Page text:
As we get further from human contact with busy lives and social media, how will we get the valuable “first impressions” of people? Whether we like the idea or not, it is essential to have some kind of filter. Certainly, everyone doesn’t qualify for friendship, to be a trusted tenant or employee. It has become politically incorrect to judge other human beings on appearance, behavior, or even skills( Affirmative Action), but we have always needed to judge each other for many things. We do it and it is valuable.
At least, in the past, a sparkle in someone’s eyes and clean appearance gave them a chance. Nowadays, our society has chosen numerical scores to apply values to people.
It wasn’t very long ago that grading and testing were considered unfair and unclear. We have forgotten that many of our greatest entrepreneurs and inventors, dropped out of school, and off of that grid, yet we continue to weigh numbers so heavily. Why?
When it comes down to it, numbers cannot ever measure human value to each other and society. We all know, as well, how often numbers can be manipulated. Most of us, forget that fact, and wave them around as “proofs”.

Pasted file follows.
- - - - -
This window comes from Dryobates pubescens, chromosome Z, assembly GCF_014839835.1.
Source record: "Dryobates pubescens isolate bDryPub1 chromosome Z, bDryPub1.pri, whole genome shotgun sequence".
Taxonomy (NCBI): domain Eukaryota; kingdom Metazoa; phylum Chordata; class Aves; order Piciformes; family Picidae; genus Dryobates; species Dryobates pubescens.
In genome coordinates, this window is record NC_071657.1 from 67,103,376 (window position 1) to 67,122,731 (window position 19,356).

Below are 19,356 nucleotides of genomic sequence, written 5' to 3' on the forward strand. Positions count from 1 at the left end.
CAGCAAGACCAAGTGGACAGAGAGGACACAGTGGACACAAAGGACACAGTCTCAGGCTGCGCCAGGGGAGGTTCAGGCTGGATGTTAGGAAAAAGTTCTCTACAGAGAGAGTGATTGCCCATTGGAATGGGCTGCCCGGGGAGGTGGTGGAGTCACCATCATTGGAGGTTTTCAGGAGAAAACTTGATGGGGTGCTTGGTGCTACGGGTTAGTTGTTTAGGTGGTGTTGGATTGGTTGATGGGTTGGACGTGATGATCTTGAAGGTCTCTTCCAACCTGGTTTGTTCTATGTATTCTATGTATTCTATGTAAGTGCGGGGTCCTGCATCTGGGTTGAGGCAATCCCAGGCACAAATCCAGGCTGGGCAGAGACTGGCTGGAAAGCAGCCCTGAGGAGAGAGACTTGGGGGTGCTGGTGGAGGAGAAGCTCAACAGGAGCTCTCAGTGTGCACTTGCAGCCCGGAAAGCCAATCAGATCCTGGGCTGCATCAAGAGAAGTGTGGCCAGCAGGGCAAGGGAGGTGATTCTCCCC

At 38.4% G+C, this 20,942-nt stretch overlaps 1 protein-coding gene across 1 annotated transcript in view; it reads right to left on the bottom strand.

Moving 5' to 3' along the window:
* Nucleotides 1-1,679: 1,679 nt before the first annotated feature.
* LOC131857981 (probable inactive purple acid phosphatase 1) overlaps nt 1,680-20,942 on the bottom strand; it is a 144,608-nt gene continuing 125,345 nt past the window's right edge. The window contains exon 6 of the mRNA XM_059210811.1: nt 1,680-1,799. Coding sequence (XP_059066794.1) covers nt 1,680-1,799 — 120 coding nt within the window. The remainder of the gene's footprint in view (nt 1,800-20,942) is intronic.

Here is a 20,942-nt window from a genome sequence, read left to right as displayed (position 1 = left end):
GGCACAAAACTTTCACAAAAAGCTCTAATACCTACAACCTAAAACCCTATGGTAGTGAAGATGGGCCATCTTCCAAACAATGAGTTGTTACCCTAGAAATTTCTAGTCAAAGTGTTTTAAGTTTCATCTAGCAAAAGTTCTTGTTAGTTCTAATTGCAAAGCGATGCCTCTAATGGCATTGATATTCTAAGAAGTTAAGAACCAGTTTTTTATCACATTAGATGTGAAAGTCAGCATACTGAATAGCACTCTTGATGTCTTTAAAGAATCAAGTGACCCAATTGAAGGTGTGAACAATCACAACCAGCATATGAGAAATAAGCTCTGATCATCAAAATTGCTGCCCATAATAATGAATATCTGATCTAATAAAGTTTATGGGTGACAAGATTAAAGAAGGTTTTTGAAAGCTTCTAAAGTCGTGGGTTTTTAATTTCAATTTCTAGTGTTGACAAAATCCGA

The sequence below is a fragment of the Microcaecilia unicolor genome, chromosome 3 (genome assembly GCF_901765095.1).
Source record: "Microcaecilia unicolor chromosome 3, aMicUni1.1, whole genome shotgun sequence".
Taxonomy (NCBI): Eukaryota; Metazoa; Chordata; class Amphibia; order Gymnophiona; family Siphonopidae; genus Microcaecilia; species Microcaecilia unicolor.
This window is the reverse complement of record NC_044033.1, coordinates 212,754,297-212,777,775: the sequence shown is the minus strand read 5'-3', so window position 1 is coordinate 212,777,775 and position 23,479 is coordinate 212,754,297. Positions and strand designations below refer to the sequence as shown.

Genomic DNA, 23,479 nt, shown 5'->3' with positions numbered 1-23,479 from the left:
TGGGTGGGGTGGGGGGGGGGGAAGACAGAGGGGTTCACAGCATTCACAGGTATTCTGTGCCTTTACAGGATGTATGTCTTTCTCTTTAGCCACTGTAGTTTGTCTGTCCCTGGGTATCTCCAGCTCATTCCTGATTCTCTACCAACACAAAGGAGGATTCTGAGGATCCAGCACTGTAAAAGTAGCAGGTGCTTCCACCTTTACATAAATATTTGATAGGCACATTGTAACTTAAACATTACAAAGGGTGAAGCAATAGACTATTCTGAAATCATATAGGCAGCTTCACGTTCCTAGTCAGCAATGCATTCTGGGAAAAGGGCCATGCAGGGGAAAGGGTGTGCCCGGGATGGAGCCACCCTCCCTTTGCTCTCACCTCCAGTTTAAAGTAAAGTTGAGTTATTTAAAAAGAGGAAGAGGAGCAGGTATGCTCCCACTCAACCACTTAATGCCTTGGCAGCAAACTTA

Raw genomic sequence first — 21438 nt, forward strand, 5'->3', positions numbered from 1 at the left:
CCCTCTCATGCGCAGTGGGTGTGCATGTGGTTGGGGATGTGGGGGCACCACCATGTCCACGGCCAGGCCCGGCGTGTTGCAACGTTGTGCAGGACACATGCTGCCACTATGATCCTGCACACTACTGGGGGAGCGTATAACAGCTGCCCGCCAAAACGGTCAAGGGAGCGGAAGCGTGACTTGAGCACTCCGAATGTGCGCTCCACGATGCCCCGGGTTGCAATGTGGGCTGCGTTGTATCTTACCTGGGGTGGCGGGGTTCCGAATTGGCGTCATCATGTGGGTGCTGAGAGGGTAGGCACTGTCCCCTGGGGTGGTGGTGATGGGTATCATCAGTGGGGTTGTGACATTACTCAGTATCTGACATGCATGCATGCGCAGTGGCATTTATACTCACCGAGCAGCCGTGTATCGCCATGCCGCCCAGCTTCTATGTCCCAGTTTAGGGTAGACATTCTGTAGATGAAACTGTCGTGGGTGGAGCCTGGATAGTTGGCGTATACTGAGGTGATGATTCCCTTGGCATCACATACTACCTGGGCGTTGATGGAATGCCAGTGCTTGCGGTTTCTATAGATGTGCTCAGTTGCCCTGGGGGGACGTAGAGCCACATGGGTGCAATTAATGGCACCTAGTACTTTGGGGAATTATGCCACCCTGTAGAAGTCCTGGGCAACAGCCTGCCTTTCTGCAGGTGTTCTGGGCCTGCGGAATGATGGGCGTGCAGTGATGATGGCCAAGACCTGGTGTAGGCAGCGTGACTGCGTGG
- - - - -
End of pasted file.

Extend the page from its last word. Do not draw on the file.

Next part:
The urban legends of “Numbers don’t lie” and “Everything in print is true.” are alive and well, my friends. Try making a “tongue in cheek” remark on Facebook if you doubt me.
My most recent pet peeve is the BMI (body mass index) applied to people in an effort, for some, to calculate health risks. The greater hidden agenda is about health care costs, period. In a doctor’s office these stats may be useful. In the public domain, they will discriminate and foster feelings of inadequacies rather than help. Our schools are about to apply a value (their explanation is , to teach.) on our kids. It’s surprising that in our modern information age, anyone who cares, could possibly remain uninformed about diet and exercise but the schools believe we are not informed. I think they consider us dumb. Furthermore, I believe the healthcare industry is scrambling to get health care stats out in the open. One way would be to allow schools to start collecting data. Hmmmm…tricky?
With my argument voiced, I could not help but find some humor in the revolution of numerical stats as a measure of human worth. I have a few ads we may see soon:
“You could be my sweetie-pie if not for your BMI.”
“I think that I would love you more, if you improved your credit score.”
“You may think outside the box but I hate your choice in stocks.”
“Popularity begins and ends, with your number of Facebook friends.”
Numbers are no way to measure the worth of anyone, yet, we are beginning to use them that way. Let’s not allow them to carry too much “weight”.
- Body Mass Index – Outdated and Obsolete? (weightlossfasttips.com)
- BMI Not a Good Measure of Healthy Body Weight, Researchers Argue (livescience.com)
- The useless nature of Body Mass Index (frombrowniestobikini.wordpress.com)
- Video: Is BMI the best measure of obesity? (cbsnews.com)